Views:62 Author:UC Marine China Publish Time: 09-10-2018 Origin:www.ucmarine.com
Destroyer Frank E. Petersen Jr. Christened
U.S. shipbuilder Huntington Ingalls Industries’ (HII) Ingalls Shipbuilding division christened the guided missile destroyer Frank E. Petersen Jr. (DDG 121), the 71st in the U.S. Navy’s Arleigh Burke (DDG 51) class of destroyers and the 33rd built by Ingalls.
DDG 121 honors Frank Emmanuel Petersen Jr., who was the Marine Corps’ first African-American aviator and the service’s first African-American general. After entering the Naval Aviation Cadet Program in 1950, Petersen would go on to fly more than 350 combat missions throughout the Korean and Vietnam wars.
Approximately 900 guests attended the ceremony, including Alfred Gray, a retired general and former commandant of the U.S. Marine Corps, who was the keynote speaker. “We’re here to honor a great American, a great ship and a great shipyard as well,” Gray said. “Frank is the person who really gave all of the people that you’ve met here today their inspiration to go forward, to be tough about everything, to be disciplined and to never forget that above all, you’re a Marine warrior. It is that kind of spirit and that kind of belief that we honor today by naming this great ship Frank E. Petersen Jr.”
“We are here to christen this ship to the life and service of a true pioneer in the Navy and Marine Corps, Frank Petersen,” said Marine Corps Commandant Gen. Robert Neller. “The USS Petersen is now a reality, and it is a ship that will be in service to our nation for decades to come. DDGs play a vital role, not only in the Navy and defense of the United States, but for our allies around the world. To the shipbuilders, we really appreciate your efforts, skill, professionalism and hard work in building this ship. Thank you so much for that.”
DDG 121 is co-sponsored by Alicia Petersen, widow of the ship’s namesake, and D’Arcy Neller, wife of Gen. Neller. Together, Petersen and Neller officially christened the ship by breaking two bottles of sparkling wine across its bow.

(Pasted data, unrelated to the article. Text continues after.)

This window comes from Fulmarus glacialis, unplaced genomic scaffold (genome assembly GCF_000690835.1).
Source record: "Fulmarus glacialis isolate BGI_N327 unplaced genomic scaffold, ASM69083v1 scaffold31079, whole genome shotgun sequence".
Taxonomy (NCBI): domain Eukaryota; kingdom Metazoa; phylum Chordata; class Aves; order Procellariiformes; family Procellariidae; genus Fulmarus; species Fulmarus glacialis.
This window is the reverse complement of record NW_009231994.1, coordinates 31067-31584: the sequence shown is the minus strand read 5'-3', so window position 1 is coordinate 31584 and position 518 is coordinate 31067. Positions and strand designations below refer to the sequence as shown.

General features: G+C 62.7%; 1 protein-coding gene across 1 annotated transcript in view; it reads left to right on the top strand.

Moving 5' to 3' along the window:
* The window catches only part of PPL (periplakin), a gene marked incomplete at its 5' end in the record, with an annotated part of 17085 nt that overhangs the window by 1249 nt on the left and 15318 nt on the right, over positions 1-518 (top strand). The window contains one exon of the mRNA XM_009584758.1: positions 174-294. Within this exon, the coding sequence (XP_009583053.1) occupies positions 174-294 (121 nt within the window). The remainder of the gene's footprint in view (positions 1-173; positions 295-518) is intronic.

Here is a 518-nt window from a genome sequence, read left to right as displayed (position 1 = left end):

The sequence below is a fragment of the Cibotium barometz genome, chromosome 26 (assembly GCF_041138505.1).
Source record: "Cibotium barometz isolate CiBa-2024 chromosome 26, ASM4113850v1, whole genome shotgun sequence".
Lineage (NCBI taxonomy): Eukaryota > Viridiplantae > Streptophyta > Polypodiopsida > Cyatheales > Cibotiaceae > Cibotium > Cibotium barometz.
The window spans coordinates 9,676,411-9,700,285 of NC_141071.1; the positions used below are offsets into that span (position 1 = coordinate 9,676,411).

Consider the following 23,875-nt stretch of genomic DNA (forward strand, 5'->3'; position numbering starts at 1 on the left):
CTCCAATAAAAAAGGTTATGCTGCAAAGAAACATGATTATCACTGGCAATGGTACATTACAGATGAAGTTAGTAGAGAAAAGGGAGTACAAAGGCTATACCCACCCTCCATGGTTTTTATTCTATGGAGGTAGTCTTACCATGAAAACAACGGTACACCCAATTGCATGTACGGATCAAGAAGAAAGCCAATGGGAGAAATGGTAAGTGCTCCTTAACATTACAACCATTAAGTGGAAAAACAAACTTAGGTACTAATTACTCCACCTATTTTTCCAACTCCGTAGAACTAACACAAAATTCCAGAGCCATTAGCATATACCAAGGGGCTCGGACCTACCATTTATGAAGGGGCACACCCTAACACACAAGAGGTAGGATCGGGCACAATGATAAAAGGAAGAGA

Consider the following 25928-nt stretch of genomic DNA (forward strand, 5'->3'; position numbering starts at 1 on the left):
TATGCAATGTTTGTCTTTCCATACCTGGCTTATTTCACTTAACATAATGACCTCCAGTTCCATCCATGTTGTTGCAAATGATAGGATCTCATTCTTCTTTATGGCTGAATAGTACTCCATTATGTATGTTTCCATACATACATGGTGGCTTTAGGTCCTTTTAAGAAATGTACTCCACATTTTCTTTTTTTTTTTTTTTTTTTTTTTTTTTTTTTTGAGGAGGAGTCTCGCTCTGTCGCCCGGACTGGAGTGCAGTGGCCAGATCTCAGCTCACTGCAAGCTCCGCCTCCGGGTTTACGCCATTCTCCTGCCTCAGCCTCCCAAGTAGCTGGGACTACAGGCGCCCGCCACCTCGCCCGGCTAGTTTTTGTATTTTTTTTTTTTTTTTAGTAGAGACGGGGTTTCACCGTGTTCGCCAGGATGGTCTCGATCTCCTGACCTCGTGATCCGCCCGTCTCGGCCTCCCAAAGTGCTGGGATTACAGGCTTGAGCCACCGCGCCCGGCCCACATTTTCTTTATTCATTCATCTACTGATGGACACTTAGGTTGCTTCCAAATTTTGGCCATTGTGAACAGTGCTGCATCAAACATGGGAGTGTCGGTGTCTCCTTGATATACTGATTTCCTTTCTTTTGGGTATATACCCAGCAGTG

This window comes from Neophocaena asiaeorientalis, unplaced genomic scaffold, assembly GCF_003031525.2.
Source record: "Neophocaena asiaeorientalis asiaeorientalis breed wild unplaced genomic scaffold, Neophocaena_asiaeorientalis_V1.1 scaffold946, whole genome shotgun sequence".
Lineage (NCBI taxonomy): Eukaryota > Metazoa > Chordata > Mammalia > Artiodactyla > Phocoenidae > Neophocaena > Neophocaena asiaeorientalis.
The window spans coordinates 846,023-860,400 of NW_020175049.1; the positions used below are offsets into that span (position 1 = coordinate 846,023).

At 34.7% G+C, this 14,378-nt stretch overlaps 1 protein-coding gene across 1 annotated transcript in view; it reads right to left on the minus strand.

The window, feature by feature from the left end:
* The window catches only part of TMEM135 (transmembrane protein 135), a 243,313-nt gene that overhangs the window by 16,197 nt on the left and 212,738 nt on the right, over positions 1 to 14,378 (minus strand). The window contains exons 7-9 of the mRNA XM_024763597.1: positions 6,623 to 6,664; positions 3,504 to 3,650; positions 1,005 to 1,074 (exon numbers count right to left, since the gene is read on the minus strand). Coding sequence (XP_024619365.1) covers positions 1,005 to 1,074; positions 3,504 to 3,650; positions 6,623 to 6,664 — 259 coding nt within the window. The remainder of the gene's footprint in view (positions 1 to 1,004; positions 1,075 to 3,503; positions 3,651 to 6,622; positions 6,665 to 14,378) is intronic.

Petersen spoke on behalf of both sponsors at the ceremony: “Our family has been in Pascagoula for about two days now, and the love and friendship that we have felt from everyone has been so contagious,” she said. “We believe that you are our family now and feel so happy that Frank’s ship is here in your home being built under the wonderful leadership of Ingalls. Ingalls not only does great work, but they take great pride in its ownership.”
Over the course of 30 years, Ingalls has built and delivered 30 Arleigh Burke-class destroyers. The shipyard currently has five DDGs under construction, including Jack H. Lucas (DDG 125), the first Flight III ship, which started fabrication in May. Ingalls was recently awarded a $5.1 billion multi-year procurement contract to build six more destroyers. We can provide marine equipment for destroyer, such as 15ppm bilge alarm, bunker samplers, inflatable liferaft and immersion suit, etc.
“All Ingalls ships are built for men and women like General Petersen with one goal in mind: to protect the brave Americans who defend our freedom, and Frank E. Petersen Jr., the ship, will be no exception,” said Ingalls Shipbuilding President, Brian Cuccias. “Today, alongside our Navy partners and the leadership of the great State of Mississippi, we are investing hundreds of millions of dollars in modernizing our facilities. Combine that with a hot production line and our talented and experienced shipbuilders, and we are uniquely positioned to provide our country with the highest quality, most capable destroyers in the world. Simply stated, Ingalls builds the finest warships the world has ever known—right here in Pascagoula, Mississippi.”
Arleigh Burke-class destroyers are capable, multi-mission ships and can conduct a variety of operations, from peacetime presence and crisis management to sea control and power projection, the builder said. The guided missile destroyers are capable of simultaneously fighting air, surface and subsurface battles. The ship contains myriad offensive and defensive weapons designed to support maritime defense needs well into the 21st century.